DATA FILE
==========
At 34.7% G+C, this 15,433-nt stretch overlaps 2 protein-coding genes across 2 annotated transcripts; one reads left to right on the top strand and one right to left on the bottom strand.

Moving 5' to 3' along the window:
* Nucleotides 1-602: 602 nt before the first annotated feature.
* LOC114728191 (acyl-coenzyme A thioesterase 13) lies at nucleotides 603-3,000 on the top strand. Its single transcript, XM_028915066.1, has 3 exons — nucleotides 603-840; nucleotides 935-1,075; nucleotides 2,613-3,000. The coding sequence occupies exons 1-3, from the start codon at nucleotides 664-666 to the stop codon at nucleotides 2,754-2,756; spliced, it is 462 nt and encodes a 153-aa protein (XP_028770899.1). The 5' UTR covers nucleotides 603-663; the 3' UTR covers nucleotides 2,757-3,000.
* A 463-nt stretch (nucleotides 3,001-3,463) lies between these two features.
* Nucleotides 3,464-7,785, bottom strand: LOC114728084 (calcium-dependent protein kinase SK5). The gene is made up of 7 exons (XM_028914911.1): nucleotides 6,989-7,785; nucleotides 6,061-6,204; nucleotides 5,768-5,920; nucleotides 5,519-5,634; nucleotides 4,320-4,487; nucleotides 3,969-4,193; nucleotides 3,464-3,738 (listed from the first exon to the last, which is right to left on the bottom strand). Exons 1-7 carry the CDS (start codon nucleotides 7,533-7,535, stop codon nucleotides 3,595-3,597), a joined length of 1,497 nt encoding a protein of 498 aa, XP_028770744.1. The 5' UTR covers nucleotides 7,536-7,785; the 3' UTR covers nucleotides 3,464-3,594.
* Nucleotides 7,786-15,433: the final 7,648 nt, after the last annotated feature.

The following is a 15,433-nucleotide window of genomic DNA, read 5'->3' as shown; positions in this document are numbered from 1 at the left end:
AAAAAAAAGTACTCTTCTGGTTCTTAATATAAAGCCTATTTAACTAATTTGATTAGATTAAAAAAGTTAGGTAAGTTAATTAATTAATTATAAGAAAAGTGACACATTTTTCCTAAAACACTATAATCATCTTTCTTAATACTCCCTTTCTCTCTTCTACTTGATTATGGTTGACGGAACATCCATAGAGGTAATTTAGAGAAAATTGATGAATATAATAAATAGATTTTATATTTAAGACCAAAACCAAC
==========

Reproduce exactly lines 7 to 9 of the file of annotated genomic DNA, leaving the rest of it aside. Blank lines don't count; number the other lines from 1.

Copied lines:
* Nucleotides 7,786-15,433: the final 7,648 nt, after the last annotated feature.

The following is a 15,433-nucleotide window of genomic DNA, read 5'->3' as shown; positions in this document are numbered from 1 at the left end:
AAAAAAAAGTACTCTTCTGGTTCTTAATATAAAGCCTATTTAACTAATTTGATTAGATTAAAAAAGTTAGGTAAGTTAATTAATTAATTATAAGAAAAGTGACACATTTTTCCTAAAACACTATAATCATCTTTCTTAATACTCCCTTTCTCTCTTCTACTTGATTATGGTTGACGGAACATCCATAGAGGTAATTTAGAGAAAATTGATGAATATAATAAATAGATTTTATATTTAAGACCAAAACCAAC